First, there appear to be roughly the same number of waffle words as there are statements containing WEPS (In fact, in the Iran NIE, the number was exactly the same) across the entire set of NIEs examined. I think this is a bad thing and will argue (hopefully convincingly) later on that, using the system the Intelligence Community (IC) has already laid out, there is not only a good reason not to use waffle words but also a simple way to keep from ever having to use intel-speak again.

Second, it seems likely that the ratio of waffle word sentences to WEP sentences is a good indicator of overall confidence in the estimate. I find it fascinating, for example, that the first Iraq Stability NIE contained over 3 times as many sentences using waffle words words such as "could" and "might" as sentences containing more more meaningful WEPs such as "likely". Such a strong preference for one type of formulation over another sends a strong signal that the analysts involved were (perhaps unconsciously) hedging their bets in a very real way.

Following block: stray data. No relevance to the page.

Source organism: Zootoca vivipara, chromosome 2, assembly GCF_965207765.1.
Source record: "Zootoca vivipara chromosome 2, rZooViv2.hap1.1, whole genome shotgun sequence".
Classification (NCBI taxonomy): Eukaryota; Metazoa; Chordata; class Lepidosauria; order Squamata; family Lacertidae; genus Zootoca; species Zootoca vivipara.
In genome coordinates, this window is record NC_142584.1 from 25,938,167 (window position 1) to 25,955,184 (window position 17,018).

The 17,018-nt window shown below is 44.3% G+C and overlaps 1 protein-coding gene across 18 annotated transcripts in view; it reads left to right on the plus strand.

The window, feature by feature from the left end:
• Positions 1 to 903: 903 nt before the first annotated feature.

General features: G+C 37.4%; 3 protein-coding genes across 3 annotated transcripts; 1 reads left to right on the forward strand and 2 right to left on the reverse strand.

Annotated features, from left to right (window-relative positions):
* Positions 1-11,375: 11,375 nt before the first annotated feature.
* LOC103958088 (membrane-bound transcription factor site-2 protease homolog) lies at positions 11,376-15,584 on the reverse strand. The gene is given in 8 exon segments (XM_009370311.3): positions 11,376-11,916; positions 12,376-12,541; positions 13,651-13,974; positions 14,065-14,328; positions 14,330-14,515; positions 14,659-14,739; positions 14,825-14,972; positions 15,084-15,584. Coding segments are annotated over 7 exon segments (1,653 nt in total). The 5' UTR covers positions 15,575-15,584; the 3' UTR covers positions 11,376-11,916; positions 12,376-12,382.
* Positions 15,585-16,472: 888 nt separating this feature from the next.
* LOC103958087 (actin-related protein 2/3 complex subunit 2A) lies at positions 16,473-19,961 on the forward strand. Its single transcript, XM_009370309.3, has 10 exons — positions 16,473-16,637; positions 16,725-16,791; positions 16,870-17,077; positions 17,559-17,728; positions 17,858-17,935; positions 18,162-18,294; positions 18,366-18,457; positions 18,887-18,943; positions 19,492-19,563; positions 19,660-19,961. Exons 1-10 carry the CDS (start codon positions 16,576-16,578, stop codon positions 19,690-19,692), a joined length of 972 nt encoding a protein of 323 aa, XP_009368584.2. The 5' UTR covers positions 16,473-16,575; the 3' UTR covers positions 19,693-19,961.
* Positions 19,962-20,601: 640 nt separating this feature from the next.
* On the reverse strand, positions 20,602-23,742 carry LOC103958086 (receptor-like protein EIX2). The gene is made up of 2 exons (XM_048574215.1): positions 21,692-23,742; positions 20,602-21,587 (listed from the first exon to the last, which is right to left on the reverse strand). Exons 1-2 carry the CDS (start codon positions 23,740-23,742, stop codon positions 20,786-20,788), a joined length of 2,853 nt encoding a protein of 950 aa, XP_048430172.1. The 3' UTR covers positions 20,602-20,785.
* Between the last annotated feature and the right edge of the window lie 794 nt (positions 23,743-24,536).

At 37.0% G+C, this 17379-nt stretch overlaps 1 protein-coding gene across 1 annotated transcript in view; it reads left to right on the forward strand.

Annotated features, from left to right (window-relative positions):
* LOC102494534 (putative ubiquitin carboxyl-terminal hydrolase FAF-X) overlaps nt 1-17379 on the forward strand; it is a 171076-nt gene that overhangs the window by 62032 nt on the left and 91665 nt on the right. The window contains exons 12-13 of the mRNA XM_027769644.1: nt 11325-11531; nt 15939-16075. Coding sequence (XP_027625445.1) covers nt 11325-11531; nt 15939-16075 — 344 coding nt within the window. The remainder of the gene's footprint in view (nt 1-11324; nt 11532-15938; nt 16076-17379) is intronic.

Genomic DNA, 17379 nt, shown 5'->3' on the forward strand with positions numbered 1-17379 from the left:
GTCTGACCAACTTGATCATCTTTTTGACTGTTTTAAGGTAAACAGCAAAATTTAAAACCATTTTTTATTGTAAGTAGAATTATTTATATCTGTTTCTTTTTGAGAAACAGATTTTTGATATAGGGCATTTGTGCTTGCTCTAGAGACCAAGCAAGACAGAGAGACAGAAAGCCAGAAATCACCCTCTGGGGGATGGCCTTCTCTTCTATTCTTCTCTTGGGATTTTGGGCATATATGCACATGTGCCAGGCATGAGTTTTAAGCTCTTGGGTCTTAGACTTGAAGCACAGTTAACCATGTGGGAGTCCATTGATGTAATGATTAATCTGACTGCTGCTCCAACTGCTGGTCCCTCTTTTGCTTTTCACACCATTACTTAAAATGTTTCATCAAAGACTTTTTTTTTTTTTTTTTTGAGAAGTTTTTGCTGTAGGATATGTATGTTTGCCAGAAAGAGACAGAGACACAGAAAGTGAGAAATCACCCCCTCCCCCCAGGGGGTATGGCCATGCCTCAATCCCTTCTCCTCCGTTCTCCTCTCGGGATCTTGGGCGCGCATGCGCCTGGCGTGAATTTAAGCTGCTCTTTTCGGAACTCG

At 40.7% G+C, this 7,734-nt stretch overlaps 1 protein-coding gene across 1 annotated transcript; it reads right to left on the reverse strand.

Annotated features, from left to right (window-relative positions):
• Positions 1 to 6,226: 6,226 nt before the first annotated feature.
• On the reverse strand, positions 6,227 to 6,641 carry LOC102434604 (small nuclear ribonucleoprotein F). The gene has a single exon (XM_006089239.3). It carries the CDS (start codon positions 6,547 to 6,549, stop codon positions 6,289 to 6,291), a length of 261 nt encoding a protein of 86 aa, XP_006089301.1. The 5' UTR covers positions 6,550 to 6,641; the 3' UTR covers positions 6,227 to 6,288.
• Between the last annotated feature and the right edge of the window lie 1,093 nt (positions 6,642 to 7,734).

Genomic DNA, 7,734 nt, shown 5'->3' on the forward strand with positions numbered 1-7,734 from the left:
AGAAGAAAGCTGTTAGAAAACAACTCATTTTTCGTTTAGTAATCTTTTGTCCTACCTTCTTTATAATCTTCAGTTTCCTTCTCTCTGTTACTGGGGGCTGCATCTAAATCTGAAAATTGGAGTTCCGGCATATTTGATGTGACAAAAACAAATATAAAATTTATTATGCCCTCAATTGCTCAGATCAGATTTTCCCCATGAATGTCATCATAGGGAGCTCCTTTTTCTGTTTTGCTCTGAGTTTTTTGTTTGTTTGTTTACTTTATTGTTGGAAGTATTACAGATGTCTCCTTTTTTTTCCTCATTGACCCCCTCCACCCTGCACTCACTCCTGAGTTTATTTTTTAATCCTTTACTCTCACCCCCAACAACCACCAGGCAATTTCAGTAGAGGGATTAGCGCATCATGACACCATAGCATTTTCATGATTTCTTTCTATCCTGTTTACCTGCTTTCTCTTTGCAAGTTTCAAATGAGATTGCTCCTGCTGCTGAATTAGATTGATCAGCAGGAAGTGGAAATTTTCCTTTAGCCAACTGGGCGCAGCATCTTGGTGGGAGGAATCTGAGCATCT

The third conclusion is that there is a moderately strong preference for the waffle-words, “could” and “if”. It is easy to see what is wrong with “could”. Anything "could" happen. To tell a decisionmaker that something could happen is to increase his or her uncertainty, not reduce it. Certainly, with no WEP and confidence statement to even roughly assign a probability to the described event, decisionmakers are left on their own to figure out an appropriate level of time or other resources to devote to thwarting this nebulous threat or to take advantage of this ephemeral opportunity. This is tantamount to asking the decisionmaker to be the analyst! “All I can figure out is that something could happen, boss,” the IC seems to be saying, “You need to figure out how likely it is so you can assign the appropriate resources to deal with it. Oh, and by the way, if you guess wrong, I will still be able to say that I warned you.” It is easy to see why decisionmakers don’t like “could”.